Russia accused Pope Francis of being racist after he argued that minority Chechen and Buryat soldiers fighting in Ukraine showed more cruelty on the battlefield than ethnic Russian troops.

The pontiff spoke out about the “cruelty” unleashed by invading troops in Ukraine during an interview with Jesuit magazine America published on Monday.

“When I speak about Ukraine, I speak about the cruelty because I have much information about the cruelty of the troops that come in,” Francis said. “Generally, the cruelest are perhaps those who are of Russia but are not of the Russian tradition, such as the Chechens, the Buryati and so on.”

The comments from the head of the Roman Catholic Church sparked outrage in Russia and prompted the Kremlin’s ambassador to the Holy See, Alexander Avdeev, to lodge a formal protest with the Vatican.

The envoy told the Russian state news agency RIA Novosti that he met Monday with a Vatican official to express his “indignation” about Francis’ remarks.

Pope Francis sparked an outrage in Russia by arguing in an interview that Kremlin's Chechen and Buryat troops fighting in Ukraine were more cruel compared to ethnic Russians.
Pope Francis sparked outrage in Russia by arguing that the Kremlin’s Chechen and Buryat troops fighting in Ukraine were more cruel.

In the interview, the pontiff appeared to draw a distinction between the mostly Muslim Chechens and Buddhist Buryats on the one hand, and ethnic Russians on the other.

“I expressed indignation at such insinuations and noted that nothing can shake the cohesion and unity of the multinational Russian people,” Avdeev was quoted as saying by RIA Novosti.

Russian Foreign Ministry spokesperson Maria Zakharova was even less diplomatic in her condemnation of the comments, calling them a “perversion.”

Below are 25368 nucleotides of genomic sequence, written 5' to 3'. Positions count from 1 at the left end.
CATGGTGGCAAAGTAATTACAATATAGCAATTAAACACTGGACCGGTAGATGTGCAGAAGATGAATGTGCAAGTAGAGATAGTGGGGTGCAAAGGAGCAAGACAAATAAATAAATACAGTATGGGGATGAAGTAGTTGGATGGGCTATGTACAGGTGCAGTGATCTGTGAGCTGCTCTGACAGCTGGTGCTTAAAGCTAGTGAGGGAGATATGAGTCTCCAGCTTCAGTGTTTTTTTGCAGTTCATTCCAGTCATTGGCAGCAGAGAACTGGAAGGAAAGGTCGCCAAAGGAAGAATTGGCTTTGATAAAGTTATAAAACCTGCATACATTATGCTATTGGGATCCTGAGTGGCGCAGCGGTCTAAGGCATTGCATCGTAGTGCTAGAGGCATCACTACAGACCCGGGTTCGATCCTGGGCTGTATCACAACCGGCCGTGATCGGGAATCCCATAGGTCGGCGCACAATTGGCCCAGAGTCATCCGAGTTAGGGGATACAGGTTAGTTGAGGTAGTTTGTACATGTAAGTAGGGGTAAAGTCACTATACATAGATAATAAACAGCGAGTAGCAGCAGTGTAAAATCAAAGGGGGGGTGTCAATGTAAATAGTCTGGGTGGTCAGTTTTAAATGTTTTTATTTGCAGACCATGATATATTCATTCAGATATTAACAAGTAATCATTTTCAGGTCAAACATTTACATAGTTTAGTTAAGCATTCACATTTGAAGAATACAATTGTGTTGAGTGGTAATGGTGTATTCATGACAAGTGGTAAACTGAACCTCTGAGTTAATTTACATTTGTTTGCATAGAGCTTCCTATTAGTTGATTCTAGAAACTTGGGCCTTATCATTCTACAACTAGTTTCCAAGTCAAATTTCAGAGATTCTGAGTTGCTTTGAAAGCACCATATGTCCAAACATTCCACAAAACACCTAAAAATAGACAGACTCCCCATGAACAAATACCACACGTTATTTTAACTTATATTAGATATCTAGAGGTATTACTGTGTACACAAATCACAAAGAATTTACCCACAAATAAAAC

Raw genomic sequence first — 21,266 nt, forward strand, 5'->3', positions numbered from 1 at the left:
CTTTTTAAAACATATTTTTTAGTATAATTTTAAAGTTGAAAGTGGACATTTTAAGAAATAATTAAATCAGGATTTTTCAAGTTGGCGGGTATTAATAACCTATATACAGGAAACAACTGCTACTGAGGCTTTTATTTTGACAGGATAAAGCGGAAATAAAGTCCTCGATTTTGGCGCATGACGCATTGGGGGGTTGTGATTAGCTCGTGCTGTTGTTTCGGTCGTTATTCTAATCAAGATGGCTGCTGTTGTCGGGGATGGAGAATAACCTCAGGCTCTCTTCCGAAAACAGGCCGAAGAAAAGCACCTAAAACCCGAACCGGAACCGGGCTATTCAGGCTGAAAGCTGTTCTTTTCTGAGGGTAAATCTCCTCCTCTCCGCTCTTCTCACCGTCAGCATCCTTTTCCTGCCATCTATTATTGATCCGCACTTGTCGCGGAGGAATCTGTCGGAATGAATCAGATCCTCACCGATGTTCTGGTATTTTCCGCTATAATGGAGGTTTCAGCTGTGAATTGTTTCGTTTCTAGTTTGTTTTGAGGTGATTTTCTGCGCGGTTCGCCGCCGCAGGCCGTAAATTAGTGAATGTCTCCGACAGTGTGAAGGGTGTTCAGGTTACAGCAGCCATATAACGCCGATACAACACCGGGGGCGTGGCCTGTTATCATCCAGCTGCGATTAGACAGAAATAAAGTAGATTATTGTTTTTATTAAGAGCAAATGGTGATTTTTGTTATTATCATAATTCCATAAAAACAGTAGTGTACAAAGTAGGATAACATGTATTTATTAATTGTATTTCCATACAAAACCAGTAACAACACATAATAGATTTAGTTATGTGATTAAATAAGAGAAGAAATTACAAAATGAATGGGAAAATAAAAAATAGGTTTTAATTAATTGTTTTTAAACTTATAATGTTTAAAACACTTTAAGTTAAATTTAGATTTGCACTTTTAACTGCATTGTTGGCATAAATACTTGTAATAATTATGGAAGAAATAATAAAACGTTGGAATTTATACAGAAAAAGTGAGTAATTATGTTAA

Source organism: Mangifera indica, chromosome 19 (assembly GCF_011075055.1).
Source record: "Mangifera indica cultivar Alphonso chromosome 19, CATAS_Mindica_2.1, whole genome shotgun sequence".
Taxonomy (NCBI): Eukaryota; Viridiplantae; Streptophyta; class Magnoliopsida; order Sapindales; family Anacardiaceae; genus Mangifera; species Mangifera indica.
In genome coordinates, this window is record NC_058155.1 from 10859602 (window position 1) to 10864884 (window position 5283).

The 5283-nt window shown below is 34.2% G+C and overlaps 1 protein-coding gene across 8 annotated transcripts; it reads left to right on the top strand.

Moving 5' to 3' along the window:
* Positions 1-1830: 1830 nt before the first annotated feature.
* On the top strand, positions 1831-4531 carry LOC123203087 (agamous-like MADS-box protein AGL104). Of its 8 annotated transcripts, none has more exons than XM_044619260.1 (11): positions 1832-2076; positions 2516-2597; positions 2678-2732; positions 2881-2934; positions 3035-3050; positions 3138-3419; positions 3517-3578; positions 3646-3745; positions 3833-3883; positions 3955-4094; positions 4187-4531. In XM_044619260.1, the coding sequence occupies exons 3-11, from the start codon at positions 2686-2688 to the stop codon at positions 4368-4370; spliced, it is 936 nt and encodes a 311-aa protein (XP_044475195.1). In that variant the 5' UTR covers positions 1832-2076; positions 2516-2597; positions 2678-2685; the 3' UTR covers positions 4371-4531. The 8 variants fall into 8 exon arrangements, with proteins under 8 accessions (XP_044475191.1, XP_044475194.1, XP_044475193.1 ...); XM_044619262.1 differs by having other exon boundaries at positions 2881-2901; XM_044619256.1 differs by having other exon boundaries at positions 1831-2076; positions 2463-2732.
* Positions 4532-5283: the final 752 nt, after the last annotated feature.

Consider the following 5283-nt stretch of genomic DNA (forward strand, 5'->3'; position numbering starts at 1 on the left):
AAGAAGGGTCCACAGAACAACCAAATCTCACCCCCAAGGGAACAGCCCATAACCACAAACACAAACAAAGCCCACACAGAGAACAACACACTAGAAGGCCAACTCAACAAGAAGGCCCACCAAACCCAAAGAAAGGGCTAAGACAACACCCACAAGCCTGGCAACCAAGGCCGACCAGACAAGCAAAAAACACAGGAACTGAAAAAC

“We are one family with Buryats, Chechens and other representatives of our multinational and multi-confessional country,” Zakharova said on her Telegram channel.

Alexandra Garmazhapova, the founder of the anti-war movement Free Buryatia, slammed Francis’ musings as “inexcusable and racist” as well as “wrong on so many levels,” reported the Guardian.

Russian troops have been accused of war crimes in Ukraine regardless of their ethnicity.
Russian troops have been accused of war crimes in Ukraine, regardless of their ethnicity.
SOPA Images/LightRocket via Gett

She added: “Russia is waging an imperial war started and led by [President] Vladimir Putin, who is by all accounts not a member of an ethnic minority. The pope should condemn him personally, but he decided to sidestep the Russian president.”

Throughout the war, now in its 10th month, Pope Francis has been criticized by Ukraine for not directly condemning Moscow and Putin for fear of ruffling the feathers of the Russian Orthodox Church, which has strongly supported the invasion.

Francis has previously blamed “mercenaries” for the atrocities being committed in Ukraine, also sparking Kyiv’s ire.

His latest comments draw a line between soldiers who follow “the Russian tradition,” possibly meaning the Orthodox Christian faith, and members of ethnic and religious minorities — when in fact Russian troops have been accused of war crimes regardless of their ethnicity.

Alexey Tsydenov, the regional leader of Buryatia, described the pope’s remarks as “at least strange” in the RIA Novosti report.

Buryatia, a Siberian republic that forms part of Russia, is home to indigenous Buryat Mongolians, who were reported to be disproportionately targeted by Moscow’s mobilization efforts alongside other minorities.

Pope Francis has defended his reluctance to call Vladimir Putin out directly for his wrongdoings.
Pope Francis has defended his reluctance to call Vladimir Putin out directly for his wrongdoings.

Elsewhere in the interview with the religious magazine, Francis said it was clear that Ukraine was the “martyred” victim in the war, but he also defended his reluctance to denounce Putin.

“Sometimes I try not to specify so as not to offend and rather condemn in general, although it is well known whom I am condemning,” he said. “It is not necessary that I put a name and surname.”

Last month, the pontiff for the first time directly implored Putin to stop the “spiral of violence and death” in Ukraine.

The controversy over the pope’s comments comes after the Vatican offered to mediate the conflict between Ukraine and Russia.

Kremlin spokesman Dmitry Peskov said Monday that the government welcomed the Holy See’s proposal, but claimed that Kyiv’s intransigent position made this impossible.

Russia has repeatedly accused Ukraine of shutting down the prospect of peace talks by ruling out negotiations with Putin.

With Post wires



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